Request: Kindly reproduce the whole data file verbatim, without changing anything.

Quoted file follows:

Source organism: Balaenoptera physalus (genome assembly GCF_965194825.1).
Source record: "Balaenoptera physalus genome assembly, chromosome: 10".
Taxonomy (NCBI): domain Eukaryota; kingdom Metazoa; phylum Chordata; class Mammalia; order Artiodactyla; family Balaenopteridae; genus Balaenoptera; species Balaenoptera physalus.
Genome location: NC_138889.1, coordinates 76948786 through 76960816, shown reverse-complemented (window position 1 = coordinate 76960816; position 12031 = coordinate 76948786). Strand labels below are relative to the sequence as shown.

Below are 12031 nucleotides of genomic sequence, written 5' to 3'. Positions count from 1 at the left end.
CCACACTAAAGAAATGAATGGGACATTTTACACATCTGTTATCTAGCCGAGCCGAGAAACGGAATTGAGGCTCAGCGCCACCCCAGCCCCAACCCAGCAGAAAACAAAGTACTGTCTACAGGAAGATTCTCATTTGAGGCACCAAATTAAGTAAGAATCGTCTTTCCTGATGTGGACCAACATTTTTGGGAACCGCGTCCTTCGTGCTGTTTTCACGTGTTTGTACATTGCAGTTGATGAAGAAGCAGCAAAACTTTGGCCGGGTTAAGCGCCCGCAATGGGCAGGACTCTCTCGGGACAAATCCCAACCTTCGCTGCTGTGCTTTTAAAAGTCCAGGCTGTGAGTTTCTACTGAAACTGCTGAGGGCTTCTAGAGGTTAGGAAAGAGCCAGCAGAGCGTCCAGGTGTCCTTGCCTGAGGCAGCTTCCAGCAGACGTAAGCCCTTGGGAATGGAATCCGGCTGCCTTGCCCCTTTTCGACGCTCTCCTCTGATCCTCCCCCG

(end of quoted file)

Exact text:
Source organism: Balaenoptera physalus (genome assembly GCF_965194825.1).
Source record: "Balaenoptera physalus genome assembly, chromosome: 10".
Taxonomy (NCBI): domain Eukaryota; kingdom Metazoa; phylum Chordata; class Mammalia; order Artiodactyla; family Balaenopteridae; genus Balaenoptera; species Balaenoptera physalus.
Genome location: NC_138889.1, coordinates 76948786 through 76960816, shown reverse-complemented (window position 1 = coordinate 76960816; position 12031 = coordinate 76948786). Strand labels below are relative to the sequence as shown.

Below are 12031 nucleotides of genomic sequence, written 5' to 3'. Positions count from 1 at the left end.
CCACACTAAAGAAATGAATGGGACATTTTACACATCTGTTATCTAGCCGAGCCGAGAAACGGAATTGAGGCTCAGCGCCACCCCAGCCCCAACCCAGCAGAAAACAAAGTACTGTCTACAGGAAGATTCTCATTTGAGGCACCAAATTAAGTAAGAATCGTCTTTCCTGATGTGGACCAACATTTTTGGGAACCGCGTCCTTCGTGCTGTTTTCACGTGTTTGTACATTGCAGTTGATGAAGAAGCAGCAAAACTTTGGCCGGGTTAAGCGCCCGCAATGGGCAGGACTCTCTCGGGACAAATCCCAACCTTCGCTGCTGTGCTTTTAAAAGTCCAGGCTGTGAGTTTCTACTGAAACTGCTGAGGGCTTCTAGAGGTTAGGAAAGAGCCAGCAGAGCGTCCAGGTGTCCTTGCCTGAGGCAGCTTCCAGCAGACGTAAGCCCTTGGGAATGGAATCCGGCTGCCTTGCCCCTTTTCGACGCTCTCCTCTGATCCTCCCCCG